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Politics & Security

INTERVIEW | Tibet Seeks Japan, U.S. Help as China Continues Persecution

On the surface, Tibet appears to be Chinese. However, Tibetans consider their own language and culture to be important, and their soul, thinking, and loyalty cannot be found in China.

Takao Harakawa, Sankei Shimbun

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A senior official at a Japan-based organization that represents Tibet’s government-in-exile has told the Sankei Shimbun about the harsh reality of China’s crackdown in Tibet.

Arya Tsewang Gyalpo of the Liaison Office of His Holiness the Dalai Lama for Japan & East Asia also spoke about the tight controls over information in the Tibet Autonomous Region. 

Moreover, he asked Japan and the United States to help tackle the violation of human rights in Tibet.

Ever since the large-scale demonstrations in Tibet in March 2008 (Tibetan unrest) against the Chinese government’s religious oppression, the Chinese authorities have cracked down through ways such as banning Tibetan language study — with demonstrators continuing to self-immolate in protest.

“It’s a mistake to assume the situation in Tibet is peaceful, simply because there is not much negative information coming out of the region,” said Arya, in reference to the lack of coverage on Tibet compared to that on the Uyghur people.

In the Tibetan capital of Lhasa, police stations have been set up all over the city, and a system has been established whereby citizens monitor each other. The situation is reminiscent of the Chinese Cultural Revolution of the 1960s and 1970s.

Notably, when Prime Minister Yoshihide Suga held summit talks with U.S. President Joe Biden on April 16, the conversation not only focused on Hong Kong and the Xinjiang Autonomous Region, but also on Tibet.

“I want Prime Minister [Yoshihide] Suga to work with President [Joe] Biden, and for Japan and the U.S. to tackle the human rights issue in Tibet,” said Arya.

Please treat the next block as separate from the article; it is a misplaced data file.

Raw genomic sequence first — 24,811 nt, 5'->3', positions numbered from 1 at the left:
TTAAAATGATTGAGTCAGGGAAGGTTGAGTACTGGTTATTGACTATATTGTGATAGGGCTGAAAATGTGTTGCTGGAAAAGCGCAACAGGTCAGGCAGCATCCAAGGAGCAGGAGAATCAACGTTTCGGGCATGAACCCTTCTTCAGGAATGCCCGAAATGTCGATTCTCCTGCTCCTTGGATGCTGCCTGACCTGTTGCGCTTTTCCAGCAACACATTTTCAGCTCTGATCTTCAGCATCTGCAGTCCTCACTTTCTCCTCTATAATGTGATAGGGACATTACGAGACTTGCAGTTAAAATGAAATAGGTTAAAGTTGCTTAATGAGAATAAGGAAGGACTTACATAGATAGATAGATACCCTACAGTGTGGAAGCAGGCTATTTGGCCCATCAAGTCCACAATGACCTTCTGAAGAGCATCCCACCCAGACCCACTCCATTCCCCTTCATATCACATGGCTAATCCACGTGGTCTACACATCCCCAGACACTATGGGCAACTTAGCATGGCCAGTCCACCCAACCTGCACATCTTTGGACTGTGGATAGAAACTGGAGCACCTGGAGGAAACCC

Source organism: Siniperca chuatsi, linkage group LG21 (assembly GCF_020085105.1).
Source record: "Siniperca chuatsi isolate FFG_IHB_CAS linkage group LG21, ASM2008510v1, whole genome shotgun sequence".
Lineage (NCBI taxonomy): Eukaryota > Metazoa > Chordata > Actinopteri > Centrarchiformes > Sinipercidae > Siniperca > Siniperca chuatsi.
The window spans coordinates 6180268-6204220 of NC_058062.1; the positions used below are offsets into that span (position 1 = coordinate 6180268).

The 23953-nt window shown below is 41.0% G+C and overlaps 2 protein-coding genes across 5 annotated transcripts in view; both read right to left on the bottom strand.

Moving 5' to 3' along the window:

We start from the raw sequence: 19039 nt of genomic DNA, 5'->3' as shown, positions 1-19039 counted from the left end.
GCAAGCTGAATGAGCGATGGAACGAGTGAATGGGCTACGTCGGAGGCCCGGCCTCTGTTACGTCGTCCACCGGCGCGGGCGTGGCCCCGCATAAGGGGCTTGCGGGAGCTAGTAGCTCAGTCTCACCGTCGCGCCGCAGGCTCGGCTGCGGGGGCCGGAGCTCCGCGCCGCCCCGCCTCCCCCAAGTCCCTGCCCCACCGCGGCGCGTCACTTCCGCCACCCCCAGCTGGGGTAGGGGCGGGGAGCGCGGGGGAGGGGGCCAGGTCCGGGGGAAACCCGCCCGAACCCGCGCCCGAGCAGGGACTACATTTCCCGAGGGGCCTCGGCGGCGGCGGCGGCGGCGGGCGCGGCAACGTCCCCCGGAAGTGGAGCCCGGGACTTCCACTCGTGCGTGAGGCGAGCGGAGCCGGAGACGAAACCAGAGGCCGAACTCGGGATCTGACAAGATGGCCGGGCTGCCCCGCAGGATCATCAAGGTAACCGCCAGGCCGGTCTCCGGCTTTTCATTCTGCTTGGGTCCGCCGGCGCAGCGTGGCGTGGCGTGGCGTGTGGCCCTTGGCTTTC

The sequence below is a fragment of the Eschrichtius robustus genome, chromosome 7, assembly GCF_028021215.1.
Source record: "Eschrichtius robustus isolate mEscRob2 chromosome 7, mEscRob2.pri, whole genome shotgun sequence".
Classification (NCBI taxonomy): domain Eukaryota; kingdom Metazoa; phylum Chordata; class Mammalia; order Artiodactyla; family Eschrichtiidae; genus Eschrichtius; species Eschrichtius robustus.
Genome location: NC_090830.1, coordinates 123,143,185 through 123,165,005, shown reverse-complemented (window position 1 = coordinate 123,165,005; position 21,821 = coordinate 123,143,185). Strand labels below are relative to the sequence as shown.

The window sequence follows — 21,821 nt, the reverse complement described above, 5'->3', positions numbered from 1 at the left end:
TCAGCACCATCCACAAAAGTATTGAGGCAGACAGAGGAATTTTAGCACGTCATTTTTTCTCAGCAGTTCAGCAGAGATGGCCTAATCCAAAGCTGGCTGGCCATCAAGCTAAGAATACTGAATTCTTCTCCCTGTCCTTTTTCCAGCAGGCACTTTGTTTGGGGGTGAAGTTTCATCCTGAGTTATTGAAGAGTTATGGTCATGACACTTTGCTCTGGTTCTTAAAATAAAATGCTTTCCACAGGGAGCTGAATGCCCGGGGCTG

Excerpts from the interview follows.

Arya Tsewang Gyalpo of the Liaison Office of His Holiness the Dalai Lama for Japan and East Asia.

The Chinese government promised to improve the human rights situation when China hosted the 2008 Beijing Olympics. How did it go?

The situation has gotten worse. The Tibet Autonomous Region has become a police state. In Lhasa, police stations have been placed across the city like convenience stores, and the stations monitor the citizens. 

Moreover, the authorities have set up surveillance groups to ensure that there are no demonstrations. As a result, people no longer trust each other, which is reminiscent of the situation during the 1960s Cultural Revolution. 

The Chinese government’s aim is to stop Tibetan people from coming together in numbers.

Tibetan monks in front of the watchful eyes of Chinese police.

Is it true that since 2009 more than 150 people such as monks have self-immolated in protest against the Chinese authorities’ religious and human rights crackdown?

Since about 2010, many people, including students, have demonstrated against China’s ban on Tibetan language-related study. These demonstrations have made the news. However, China’s grip is much tighter now and even peaceful demonstrations are no longer possible. 

In September 2015, a 26-year-old self-immolated in protest — an incident that was witnessed by many people. After the event, three of the protestor’s relatives were detained by the authorities, and their whereabouts are still unknown. However, this information only came to light in January this year, about five years later.